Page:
Determination of end-tidal CO2 (Etco2) concentra-tion to confirm adequate
ventilation is mandatory during all anesthetic procedures, but particularly so
for general anesthesia. A rapid fall of Etco2
is a sensitive indicator of air embolism, a major com-plication of sitting
craniotomies. There are no contraindications.
Capnography is a valuable monitor of the
pul-monary, cardiovascular, and anesthetic breathing systems. Capnographs in
common use rely on the absorption of infrared light by CO 2 (Figure 6–3). As with oximetry, absorption of
infrared light by CO2 is governed by the Beer–Lambert law.
Nondiverting (mainstream) capnographs
mea-sure CO2 passing through an adaptor placed in
the breathing circuit (Figure 6–4). Infrared light trans-mission
through the gas is measured and CO2
con-centration is determined by the monitor. Because of problems with drift,
older flowthrough models self-zeroed during inspiration. Thus, they were
of detecting inspired
CO2, such as would occur with a breathing circuit malfunction (eg,
absorbent exhaustion, sticking unidirectional valves). The weight of the sensor
causes traction on the tracheal tube, and its generation of radiant heat can
cause skin burns. Newer designs address
(sidestream) capnographs continuously suctions gas from the breathing circuit
into a sample cell within the monitor. CO 2 concentration is
deter-mined by comparing infrared light absorption in the sample cell with a
chamber free of CO2. Continuous aspiration of anesthetic gas
essentially represents a leak in the breathing circuit that will contaminate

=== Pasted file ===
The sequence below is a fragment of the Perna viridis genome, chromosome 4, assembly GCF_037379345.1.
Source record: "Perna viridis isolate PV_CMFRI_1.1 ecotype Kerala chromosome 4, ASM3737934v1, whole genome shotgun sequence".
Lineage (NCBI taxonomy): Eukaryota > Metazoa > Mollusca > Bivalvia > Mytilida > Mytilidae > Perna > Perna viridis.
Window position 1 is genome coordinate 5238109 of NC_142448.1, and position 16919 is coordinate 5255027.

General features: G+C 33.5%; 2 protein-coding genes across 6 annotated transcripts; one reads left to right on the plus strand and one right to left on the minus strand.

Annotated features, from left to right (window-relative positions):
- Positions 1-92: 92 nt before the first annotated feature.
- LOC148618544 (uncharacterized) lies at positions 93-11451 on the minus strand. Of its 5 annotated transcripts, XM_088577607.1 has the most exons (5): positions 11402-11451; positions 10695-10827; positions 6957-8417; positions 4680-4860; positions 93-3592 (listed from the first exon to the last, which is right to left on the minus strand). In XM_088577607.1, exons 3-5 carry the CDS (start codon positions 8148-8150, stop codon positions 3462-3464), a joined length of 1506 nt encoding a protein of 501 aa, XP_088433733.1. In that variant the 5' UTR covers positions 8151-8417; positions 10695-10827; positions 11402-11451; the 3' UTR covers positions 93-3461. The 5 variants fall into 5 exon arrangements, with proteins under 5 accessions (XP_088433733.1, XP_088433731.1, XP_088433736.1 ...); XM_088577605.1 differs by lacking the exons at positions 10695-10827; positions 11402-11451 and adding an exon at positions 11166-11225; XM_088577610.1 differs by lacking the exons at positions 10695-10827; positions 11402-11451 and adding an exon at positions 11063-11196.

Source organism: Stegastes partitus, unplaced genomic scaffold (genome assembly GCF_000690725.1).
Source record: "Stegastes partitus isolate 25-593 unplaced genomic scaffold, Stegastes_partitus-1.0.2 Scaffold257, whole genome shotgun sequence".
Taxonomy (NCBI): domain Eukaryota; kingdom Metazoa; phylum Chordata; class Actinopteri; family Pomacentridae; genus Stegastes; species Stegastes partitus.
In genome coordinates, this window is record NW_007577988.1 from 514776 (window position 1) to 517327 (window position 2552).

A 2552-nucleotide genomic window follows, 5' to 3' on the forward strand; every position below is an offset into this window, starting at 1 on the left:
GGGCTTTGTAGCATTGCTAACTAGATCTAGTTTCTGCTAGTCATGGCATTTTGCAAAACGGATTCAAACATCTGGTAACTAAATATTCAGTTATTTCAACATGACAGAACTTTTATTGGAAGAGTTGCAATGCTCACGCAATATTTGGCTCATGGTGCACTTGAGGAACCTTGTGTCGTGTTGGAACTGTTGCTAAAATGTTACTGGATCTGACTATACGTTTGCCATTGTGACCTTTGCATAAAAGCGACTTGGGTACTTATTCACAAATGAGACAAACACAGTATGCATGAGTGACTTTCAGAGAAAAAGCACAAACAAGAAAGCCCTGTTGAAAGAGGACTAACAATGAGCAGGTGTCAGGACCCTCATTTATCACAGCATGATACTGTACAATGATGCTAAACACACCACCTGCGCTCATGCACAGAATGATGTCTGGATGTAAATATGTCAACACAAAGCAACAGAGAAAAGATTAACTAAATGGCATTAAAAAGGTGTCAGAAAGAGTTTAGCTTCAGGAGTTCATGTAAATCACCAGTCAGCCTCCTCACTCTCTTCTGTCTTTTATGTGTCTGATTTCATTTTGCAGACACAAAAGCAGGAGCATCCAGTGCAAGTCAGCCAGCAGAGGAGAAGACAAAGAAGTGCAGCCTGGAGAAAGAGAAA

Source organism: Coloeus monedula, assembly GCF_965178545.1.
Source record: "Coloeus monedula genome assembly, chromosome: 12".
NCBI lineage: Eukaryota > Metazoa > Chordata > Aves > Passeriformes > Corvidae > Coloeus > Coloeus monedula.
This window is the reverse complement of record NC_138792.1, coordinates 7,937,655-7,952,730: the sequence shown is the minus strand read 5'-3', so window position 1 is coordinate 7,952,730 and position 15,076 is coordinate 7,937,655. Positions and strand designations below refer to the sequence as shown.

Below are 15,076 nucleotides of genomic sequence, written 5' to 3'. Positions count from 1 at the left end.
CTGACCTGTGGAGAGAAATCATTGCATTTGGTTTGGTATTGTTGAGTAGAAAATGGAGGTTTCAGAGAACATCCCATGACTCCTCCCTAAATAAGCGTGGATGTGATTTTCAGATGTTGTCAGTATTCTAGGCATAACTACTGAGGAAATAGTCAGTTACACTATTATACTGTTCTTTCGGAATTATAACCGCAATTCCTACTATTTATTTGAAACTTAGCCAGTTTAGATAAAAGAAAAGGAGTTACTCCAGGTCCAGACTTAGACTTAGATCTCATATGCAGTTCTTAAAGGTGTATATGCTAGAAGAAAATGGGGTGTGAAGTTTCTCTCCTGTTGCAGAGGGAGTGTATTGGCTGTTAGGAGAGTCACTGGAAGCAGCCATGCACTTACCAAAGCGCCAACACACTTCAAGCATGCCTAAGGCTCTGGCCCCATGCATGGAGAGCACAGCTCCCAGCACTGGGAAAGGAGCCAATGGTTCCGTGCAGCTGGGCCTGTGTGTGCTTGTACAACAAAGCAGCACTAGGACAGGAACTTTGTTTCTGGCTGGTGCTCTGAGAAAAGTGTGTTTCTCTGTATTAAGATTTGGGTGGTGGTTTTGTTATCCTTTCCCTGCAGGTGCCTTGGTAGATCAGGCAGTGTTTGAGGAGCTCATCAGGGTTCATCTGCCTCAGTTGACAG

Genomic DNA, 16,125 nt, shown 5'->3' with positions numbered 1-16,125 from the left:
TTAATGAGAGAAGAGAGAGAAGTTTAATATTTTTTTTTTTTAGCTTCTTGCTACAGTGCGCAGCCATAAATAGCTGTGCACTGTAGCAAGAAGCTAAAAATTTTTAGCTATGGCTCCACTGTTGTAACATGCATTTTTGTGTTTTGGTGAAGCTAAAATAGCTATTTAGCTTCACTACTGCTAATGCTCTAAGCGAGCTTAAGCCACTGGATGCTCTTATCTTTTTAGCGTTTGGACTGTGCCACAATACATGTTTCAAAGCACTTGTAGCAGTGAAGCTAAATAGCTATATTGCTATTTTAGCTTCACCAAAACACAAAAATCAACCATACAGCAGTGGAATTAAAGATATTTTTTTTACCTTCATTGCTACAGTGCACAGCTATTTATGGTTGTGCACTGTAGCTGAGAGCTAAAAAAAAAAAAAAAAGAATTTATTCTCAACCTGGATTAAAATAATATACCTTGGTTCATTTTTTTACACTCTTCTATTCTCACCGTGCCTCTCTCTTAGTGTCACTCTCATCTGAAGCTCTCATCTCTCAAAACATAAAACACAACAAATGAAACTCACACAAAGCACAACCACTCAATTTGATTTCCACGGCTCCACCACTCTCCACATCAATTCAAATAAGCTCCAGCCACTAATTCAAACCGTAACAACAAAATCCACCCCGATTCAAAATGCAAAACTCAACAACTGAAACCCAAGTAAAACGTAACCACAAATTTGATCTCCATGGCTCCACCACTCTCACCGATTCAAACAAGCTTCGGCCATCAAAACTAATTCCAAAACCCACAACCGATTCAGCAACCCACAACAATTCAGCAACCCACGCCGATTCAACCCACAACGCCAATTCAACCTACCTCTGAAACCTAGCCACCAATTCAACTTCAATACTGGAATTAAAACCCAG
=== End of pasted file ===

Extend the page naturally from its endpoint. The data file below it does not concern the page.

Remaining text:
the operating room unless it is scavenged or returned to the breathing system.
High aspiration rates (up to 250 mL/min) and low-dead-space sampling tubing usually
increase sensitivity and decrease lag time. If tidal volumes (Vt) are small
(eg, pediatric patients), however, a high rate of aspiration may entrain fresh
gas from the circuit and dilute Etco2 measure-ment. Low aspiration
rates (less than 50 mL/min) can retard Etco2 measurement and
underestimate it during rapid ventilation. New units autocalibrate, but older
units must be zeroed to room air and against a known CO2
concentration (usually 5%). Diverting units are prone to water precipitation in
the aspiration tube and sampling cell that can causeobstruction of the sampling
line and erroneous readings. Expiratory valve malfunction is detected by the
presence of CO 2 in inspired gas. Although inspiratory valve failure
also results in rebreathing CO2, this is not as readily apparent
because part of the inspiratory volume will still be free of CO 2, caus-ing the monitor to read zero during
part of the inspi-ratory phase.
gases (eg, nitrous oxide) also absorb infrared light, leading to a
pressure-broadening effect. To minimize the error introduced by nitrous oxide,
various modifications and filters have been incorporated into monitor design.
Capnographs rap-idly and reliably indicate esophagealintubation—a common cause
of anesthetic catastro-phe—but do not reliably detect bronchial intuba-tion.
Although there may be some CO2 in the stomach from swallowing
expired air, this should be washed out within a few breaths. Sudden cessation
of CO2 during the expiratory phase may indicate a circuit
disconnection. The increased metabolic rate caused by malignant hyperthermia
causes a marked rise in Etco2.
gradient between Paco2 and Etco2 (nor-mally 2–5 mm Hg)
reflects alveolar dead space (alveoli that are ventilated but not perfused).
Any significant reduction in lung perfusion (eg, air embolism, decreased
cardiac output, or decreased blood pressure) increases alveolar dead space,
dilutes expired CO2, and lessens Etco2. True capno-graphs
(as opposed to capnometers) display a wave-form of CO 2 concentration
that allows recognition of a variety of conditions (Figure 6–5).